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Lewis Hamilton and Mercedes – 2022 Struggles Analysed

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It has not been the start to the new Formula One season that either Lewis Hamilton or Mercedes were hoping for.

The seven-time world champion has been struggling, finishing outside of the points at the Emilia Romagna Grand Prix and failing to get out of Q1 for the first time since 2009 in Jeddah.

For a man used to finishing on the podium, he has found it a rarity this season. His sole podium finish was also fortunate, with both Max Verstappen and Sergio Perez retiring in Bahrain due to engine troubles.

Unsurprisingly, Hamilton is unhappy with this season’s car. After qualifying in Melbourne, he compared it to a “rattlesnake.” And after finishing outside of the points at the Emilia Romagna Grand Prix he simply said, “It just shows how wrong we got it.”

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But just how wrong have Mercedes got it? Is there a wider issue with their power unit? And with George Russell performing more consistently in the same car, how much blame can we attribute to the car and how much blame resides with the driver?

Nowhere Near Title Pace

The two standout drivers so far this season have been Red Bull’s Max Verstappen and Ferrari’s Charles Leclerc. The duo have treated us to thrilling races, particularly in Jeddah where the battle for first place went to the final lap.

They look set to fight each other for the title this year. And Hamilton will find it impossible to challenge them based on his current times.

To show just how slow his race pace is compared to last year when he was challenging for the title, we need to look at the fastest lap times set in Grand Prixs in 2021 and 2022.

This includes the races in Bahrain, Jeddah, and at the Emilia Romagna circuit. No data is available for Melbourne or Miami in 2021.

In Bahrain Hamilton was 1.658 seconds off the fastest lap set by race winner Leclerc. And Hamilton was also 2.213 seconds off the fastest time he set in 2021.

It was a similar story in Jeddah and at the Emilia Romagna Grand Prix where he was much slower than both Verstappen and Leclerc again, as well as the fastest lap times he set in 2021.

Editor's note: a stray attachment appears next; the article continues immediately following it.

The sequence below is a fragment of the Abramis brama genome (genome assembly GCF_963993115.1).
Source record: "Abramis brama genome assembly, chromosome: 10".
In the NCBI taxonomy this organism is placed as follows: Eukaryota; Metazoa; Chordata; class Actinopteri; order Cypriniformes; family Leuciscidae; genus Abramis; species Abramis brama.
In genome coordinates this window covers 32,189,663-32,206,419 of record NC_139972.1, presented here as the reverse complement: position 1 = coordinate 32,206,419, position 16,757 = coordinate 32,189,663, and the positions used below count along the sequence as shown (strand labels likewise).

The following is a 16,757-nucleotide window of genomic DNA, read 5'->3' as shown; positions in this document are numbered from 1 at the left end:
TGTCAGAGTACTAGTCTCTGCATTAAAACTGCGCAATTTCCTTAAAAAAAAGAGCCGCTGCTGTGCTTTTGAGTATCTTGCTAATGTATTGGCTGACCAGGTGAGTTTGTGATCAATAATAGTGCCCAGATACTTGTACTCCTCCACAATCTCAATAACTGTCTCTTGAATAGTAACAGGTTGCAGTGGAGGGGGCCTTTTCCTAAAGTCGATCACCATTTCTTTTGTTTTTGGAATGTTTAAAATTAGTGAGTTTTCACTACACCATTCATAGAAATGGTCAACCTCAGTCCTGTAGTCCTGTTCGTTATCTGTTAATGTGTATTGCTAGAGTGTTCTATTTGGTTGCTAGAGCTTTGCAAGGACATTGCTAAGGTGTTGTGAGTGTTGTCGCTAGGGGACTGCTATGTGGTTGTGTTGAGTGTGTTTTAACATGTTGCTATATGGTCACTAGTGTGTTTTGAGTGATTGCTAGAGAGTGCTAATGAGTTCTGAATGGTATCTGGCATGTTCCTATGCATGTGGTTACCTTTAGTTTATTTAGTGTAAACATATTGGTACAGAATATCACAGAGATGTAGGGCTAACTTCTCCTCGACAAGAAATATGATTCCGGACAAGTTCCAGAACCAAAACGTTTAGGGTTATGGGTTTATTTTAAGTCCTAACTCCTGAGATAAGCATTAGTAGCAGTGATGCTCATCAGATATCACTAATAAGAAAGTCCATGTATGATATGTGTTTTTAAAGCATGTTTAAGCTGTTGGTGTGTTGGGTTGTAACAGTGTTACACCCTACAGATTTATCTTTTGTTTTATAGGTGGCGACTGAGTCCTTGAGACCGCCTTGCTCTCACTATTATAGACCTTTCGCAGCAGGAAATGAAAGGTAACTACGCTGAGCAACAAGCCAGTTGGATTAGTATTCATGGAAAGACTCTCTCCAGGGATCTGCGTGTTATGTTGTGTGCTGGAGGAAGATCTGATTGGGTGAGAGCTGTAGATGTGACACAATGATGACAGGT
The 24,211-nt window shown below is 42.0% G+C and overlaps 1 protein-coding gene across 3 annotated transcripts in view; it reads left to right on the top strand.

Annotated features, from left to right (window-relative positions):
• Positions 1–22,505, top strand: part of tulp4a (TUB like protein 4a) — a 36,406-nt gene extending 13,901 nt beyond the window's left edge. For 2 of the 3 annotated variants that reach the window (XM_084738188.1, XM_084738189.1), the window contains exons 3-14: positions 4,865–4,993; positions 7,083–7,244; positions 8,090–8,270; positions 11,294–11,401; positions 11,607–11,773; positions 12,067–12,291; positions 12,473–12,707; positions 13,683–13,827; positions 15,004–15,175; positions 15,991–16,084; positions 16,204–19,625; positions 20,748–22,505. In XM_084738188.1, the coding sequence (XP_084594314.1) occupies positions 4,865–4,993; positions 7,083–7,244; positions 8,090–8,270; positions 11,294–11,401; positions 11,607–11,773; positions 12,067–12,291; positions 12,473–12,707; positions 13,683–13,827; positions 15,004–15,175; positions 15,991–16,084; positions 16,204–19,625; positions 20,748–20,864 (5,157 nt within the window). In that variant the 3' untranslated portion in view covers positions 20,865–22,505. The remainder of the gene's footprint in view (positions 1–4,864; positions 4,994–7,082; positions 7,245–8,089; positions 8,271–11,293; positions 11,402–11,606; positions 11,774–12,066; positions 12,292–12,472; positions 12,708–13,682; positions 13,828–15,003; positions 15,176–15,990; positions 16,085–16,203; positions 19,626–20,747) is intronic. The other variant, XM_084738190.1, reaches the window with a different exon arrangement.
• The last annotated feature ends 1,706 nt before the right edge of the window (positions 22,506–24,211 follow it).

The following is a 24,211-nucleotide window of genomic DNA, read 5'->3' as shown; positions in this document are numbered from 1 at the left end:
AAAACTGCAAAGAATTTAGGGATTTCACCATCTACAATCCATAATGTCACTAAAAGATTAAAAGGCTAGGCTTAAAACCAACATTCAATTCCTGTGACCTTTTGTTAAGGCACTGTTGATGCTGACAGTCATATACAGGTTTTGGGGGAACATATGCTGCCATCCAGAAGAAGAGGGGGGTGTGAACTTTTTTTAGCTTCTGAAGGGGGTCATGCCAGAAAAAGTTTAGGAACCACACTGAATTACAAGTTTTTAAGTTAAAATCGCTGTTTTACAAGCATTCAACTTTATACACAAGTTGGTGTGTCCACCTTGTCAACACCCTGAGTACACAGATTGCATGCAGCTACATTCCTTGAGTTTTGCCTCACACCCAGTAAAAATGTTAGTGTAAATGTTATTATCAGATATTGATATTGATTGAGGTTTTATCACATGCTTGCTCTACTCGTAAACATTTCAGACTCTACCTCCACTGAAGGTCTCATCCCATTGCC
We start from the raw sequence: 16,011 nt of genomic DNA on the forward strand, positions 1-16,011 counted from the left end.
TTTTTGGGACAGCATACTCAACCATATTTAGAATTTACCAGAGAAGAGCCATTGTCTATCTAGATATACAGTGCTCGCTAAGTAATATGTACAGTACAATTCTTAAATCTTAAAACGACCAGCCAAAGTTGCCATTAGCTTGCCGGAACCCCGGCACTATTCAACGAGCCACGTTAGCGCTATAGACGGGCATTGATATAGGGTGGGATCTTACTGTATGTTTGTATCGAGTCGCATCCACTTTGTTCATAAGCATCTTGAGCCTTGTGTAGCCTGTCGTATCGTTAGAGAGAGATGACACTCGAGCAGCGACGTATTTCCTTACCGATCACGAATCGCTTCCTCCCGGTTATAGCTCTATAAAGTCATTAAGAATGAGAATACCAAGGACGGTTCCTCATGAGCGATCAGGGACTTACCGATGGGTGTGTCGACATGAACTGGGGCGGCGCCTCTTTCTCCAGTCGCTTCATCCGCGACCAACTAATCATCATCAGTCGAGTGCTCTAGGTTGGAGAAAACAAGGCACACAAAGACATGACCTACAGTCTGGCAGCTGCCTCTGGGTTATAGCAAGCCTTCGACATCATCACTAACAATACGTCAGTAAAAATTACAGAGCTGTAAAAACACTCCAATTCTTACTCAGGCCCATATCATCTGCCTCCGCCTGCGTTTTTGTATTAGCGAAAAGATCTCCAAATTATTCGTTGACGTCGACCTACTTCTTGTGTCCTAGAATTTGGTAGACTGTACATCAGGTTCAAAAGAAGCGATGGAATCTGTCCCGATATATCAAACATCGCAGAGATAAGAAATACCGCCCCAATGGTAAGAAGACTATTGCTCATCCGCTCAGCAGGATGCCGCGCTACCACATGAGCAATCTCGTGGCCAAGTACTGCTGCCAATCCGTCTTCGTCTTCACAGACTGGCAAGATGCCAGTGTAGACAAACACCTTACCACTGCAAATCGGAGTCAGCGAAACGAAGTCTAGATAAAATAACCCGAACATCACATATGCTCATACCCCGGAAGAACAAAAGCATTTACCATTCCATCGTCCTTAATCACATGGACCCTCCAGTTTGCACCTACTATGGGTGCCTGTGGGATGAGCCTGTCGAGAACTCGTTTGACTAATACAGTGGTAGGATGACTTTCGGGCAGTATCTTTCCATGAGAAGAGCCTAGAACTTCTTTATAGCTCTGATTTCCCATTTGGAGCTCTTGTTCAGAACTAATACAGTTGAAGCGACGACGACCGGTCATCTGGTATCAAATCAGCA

It’s interesting to see that for the most part, all three drivers are slower this year compared to the lap times they set in 2021. But apart from Verstappen’s loss of time in Bahrain, Hamilton is losing much more time than the other two.

His time in Bahrain was 2.213 seconds slower in 2022 compared to 2021. His time in Jeddah was 2.263 seconds slower. And he was a huge 4.717 seconds slower at the Emilia Romagna Grand Prix.

This means on average, Hamilton has been 3.064 seconds slower this year compared to last.

The root of these problems is mainly Mercedes’ issues with porpoising, the aerodynamic effect which is causing F1 cars to bounce up and down at high speeds.

Russell described to ESPN what effect the porpoising is having on him during a race:

“I don’t have the confidence to attack with the bouncing – it’s such a unique feeling from within the car, and when the car’s going up and down, and up and down, you cannot throw it into these high-speed corners. So it’s tricky to find the right compromise.”

Mercedes Power Unit Struggles?

So by solving the porpoising effect, Mercedes will be able to mount a title challenge?

Potentially not. Because although porpoising is limiting both Hamilton’s and Russell’s ability to drive at the highest speeds, it is concerning to see that all cars using Mercedes power units seem to have experienced a drop in performance this year.

Unfortunately we cannot look at all drivers that use Mercedes power units. Sebastian Vettel missed the first two races this season, so there is no data available for him at Bahrain and Jeddah in 2022.

And although Williams also use a Mercedes power unit, Alex Albon is new to the team so there is no data available for him in 2021, while Nicholas Latifi failed to complete a lap at the Emilia Romagna Grand Prix in 2021.